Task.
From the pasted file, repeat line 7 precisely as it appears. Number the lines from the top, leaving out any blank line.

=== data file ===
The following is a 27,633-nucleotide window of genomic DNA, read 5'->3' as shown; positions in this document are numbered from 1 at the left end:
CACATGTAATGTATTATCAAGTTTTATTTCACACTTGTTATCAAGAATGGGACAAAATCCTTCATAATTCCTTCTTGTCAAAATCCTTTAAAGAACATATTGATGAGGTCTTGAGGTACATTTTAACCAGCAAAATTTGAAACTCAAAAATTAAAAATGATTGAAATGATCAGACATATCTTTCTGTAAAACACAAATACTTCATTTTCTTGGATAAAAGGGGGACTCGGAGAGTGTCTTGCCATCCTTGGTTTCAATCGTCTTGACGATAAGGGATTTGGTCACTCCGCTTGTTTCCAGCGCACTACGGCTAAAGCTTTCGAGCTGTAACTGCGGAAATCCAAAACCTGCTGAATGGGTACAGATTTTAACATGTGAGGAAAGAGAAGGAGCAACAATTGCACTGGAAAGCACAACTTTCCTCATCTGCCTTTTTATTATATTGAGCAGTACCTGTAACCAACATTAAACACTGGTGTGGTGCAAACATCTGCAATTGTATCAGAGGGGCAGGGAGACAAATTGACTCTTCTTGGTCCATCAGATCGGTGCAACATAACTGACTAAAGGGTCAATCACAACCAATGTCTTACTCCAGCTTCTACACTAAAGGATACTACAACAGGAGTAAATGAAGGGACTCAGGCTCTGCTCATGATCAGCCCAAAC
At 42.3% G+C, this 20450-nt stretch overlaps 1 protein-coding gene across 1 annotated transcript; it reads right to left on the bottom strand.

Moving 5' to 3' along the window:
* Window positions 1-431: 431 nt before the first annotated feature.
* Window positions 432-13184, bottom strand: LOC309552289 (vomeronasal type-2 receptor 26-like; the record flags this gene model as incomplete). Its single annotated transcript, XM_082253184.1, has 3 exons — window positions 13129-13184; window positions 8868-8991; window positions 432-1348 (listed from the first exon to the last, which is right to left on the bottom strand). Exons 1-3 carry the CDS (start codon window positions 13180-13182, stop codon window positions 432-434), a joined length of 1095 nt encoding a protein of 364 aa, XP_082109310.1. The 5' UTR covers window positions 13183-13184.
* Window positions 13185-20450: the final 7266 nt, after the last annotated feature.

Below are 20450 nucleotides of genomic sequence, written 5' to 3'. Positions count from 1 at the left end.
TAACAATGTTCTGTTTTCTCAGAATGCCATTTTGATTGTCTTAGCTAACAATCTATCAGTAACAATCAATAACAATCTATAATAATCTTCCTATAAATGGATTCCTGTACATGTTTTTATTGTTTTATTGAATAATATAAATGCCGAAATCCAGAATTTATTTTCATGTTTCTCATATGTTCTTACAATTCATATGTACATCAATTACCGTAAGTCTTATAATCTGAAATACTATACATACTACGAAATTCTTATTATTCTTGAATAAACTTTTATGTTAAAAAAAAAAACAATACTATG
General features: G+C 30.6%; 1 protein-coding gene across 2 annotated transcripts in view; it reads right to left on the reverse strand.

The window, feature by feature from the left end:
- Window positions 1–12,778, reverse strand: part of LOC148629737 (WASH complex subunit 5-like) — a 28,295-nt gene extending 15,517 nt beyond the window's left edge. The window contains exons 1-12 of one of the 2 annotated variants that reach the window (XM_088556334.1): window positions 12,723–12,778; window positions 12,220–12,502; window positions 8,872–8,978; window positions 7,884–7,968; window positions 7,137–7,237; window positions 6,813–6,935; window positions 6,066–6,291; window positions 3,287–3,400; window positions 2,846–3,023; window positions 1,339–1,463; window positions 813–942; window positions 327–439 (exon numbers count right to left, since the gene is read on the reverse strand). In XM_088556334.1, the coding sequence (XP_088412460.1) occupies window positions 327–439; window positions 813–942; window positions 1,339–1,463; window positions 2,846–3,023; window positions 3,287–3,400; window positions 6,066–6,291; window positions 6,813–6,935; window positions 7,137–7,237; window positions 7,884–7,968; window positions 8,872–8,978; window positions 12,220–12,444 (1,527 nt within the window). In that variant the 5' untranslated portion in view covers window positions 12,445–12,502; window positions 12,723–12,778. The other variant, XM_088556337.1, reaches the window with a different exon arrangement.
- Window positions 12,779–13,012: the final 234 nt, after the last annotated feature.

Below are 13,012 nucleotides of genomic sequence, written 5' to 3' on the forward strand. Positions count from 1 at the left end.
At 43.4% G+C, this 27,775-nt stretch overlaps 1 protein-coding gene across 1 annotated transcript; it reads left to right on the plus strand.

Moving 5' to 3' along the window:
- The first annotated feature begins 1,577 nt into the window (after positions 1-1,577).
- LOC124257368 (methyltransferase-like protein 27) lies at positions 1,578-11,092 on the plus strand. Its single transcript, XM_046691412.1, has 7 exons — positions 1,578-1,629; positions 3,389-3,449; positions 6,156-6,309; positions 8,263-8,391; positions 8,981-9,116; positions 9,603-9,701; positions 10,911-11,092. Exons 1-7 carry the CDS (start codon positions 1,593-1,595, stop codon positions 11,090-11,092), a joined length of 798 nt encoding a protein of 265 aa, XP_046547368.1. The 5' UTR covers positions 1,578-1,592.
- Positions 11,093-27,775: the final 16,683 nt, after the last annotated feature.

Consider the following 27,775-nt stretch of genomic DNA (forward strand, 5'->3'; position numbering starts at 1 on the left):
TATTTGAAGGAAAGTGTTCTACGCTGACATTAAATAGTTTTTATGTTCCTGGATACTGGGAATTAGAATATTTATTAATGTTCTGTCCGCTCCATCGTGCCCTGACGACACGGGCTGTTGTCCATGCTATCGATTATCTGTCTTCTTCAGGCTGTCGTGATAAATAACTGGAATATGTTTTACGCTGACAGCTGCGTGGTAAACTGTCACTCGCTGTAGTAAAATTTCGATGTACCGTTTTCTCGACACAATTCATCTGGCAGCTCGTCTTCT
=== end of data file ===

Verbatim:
* Window positions 13185-20450: the final 7266 nt, after the last annotated feature.